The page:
Subsequent to handling the situation, which includes fixing the error, bypassing the error, ignoring the error or any other handling technique, or at another desired time, the frozen portion of the entity is thawed, STEP 206. This enables the client or other frozen entity to resume processing, as before. The thawing, as well as the freezing, is performed without requiring a restart of the entity or in the case of a file system, without requiring an unmount or remount of the file system, STEP 208.

Further details associated with the freezing and thawing of at least a portion of functionality of an entity are described with reference to FIGS. 3-5. These details are described with reference to a file system having at least one client that is coupled to but remote from at least one server of a file system. However, one or more aspects of the present invention are equally applicable to other computing environments and other entities of those environments. As one example, FIG. 3 depicts one embodiment of the logic associated with freezing one or more file system operations of a client; FIG. 4 depicts examples of actions that occur responsive to the freezing; and FIG. 5 depicts one embodiment of the logic associated with thawing the frozen operations.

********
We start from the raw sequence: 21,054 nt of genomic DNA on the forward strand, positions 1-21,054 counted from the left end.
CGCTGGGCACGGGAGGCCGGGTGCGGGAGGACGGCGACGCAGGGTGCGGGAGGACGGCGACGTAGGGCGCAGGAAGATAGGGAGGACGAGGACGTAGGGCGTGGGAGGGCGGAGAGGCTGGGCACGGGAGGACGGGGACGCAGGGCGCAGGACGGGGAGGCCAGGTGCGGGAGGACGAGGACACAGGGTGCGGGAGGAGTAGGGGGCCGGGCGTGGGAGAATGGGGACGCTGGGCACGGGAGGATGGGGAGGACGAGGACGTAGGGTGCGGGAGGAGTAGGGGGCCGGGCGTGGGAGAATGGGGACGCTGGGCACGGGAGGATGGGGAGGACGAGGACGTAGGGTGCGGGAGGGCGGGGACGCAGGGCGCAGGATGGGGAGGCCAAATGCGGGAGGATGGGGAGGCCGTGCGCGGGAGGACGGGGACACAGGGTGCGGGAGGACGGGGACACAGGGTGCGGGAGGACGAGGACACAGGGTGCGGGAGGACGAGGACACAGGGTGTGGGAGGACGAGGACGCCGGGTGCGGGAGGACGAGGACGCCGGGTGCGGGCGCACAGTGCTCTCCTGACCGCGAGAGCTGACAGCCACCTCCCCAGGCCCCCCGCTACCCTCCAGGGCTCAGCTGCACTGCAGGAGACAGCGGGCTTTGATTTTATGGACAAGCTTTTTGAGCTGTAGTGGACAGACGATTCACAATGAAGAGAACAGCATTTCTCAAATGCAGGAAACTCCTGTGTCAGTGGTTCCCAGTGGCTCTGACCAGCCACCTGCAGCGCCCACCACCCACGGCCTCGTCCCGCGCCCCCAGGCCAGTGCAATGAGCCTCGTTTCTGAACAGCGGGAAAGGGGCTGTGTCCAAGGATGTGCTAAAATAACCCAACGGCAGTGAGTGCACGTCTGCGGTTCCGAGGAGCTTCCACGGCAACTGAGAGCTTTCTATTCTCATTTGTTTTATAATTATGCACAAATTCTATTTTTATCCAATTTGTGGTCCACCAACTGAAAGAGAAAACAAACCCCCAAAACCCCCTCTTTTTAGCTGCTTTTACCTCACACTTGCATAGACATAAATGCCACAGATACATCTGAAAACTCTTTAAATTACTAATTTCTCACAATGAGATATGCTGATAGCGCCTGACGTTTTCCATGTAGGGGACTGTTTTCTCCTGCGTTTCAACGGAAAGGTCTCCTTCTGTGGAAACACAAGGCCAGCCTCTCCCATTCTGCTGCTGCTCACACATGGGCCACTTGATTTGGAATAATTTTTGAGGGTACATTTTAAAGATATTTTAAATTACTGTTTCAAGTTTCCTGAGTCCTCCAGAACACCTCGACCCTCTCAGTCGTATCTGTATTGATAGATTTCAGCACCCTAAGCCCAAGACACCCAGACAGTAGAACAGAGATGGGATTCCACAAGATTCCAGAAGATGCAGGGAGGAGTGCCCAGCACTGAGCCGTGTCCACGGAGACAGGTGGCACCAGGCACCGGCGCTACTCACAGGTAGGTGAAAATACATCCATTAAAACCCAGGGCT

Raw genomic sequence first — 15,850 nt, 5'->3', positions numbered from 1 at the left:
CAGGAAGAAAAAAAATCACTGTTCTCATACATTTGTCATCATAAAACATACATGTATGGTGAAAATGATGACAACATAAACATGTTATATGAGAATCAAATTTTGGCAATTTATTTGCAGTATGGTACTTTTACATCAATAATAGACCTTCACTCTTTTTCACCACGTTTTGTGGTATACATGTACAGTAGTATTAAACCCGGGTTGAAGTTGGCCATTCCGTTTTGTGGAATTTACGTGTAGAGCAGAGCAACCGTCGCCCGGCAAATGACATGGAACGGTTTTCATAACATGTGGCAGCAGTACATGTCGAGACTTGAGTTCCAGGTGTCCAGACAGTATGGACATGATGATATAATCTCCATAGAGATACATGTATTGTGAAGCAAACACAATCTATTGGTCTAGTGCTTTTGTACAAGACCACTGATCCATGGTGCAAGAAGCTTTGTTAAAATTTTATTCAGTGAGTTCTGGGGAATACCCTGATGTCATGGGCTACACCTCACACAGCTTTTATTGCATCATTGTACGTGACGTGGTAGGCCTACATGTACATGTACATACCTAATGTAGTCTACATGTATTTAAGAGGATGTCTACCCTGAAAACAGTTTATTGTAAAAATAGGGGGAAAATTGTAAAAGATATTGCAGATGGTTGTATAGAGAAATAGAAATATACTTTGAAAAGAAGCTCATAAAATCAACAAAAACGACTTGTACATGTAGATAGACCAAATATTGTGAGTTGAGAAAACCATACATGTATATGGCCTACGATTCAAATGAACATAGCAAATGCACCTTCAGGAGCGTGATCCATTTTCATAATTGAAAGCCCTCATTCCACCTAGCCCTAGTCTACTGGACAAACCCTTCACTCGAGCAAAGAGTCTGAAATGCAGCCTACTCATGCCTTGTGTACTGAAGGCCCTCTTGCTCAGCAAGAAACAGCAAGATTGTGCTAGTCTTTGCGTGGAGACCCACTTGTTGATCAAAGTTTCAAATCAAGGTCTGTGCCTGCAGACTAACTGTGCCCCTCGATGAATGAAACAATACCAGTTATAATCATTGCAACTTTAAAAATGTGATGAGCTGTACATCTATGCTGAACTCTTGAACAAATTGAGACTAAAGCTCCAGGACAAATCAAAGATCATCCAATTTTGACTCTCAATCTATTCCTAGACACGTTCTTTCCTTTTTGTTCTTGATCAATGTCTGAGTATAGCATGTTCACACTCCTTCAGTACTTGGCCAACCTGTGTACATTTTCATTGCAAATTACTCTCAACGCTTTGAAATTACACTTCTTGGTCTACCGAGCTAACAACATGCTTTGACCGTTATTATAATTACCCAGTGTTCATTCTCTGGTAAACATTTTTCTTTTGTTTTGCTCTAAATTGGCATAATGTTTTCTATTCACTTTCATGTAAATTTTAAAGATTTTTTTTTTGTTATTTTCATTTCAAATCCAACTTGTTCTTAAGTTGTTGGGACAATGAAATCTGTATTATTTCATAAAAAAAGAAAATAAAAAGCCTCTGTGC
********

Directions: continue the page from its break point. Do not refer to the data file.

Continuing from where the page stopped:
In one example, the freezing of a portion of functionality of a client of a file system is described in context of an error handling routine. Various types of errors, in this example, are handled differently. It is the user (e.g., system administrator), at startup, that determines how a type of error, and thus, the file system, is to be managed. For instance, the user can designate for a particular error, an error routine of log only, log and freeze, or log and halt, each of which is described below.

Referring to FIG. 3, an error handler routine is invoked, by a client, in response to an error. Thus, a determination is made as to whether the error is a critical error, INQUIRY 300. If not, then the error is logged at the log level indicated by the user, at start-up, STEP 302. That is, for different errors, different behavior may be implemented. For instance, the more severe the error, the more places a message may be sent. As examples, in addition to the log, a system administrator and/or all users may receive notice of the error.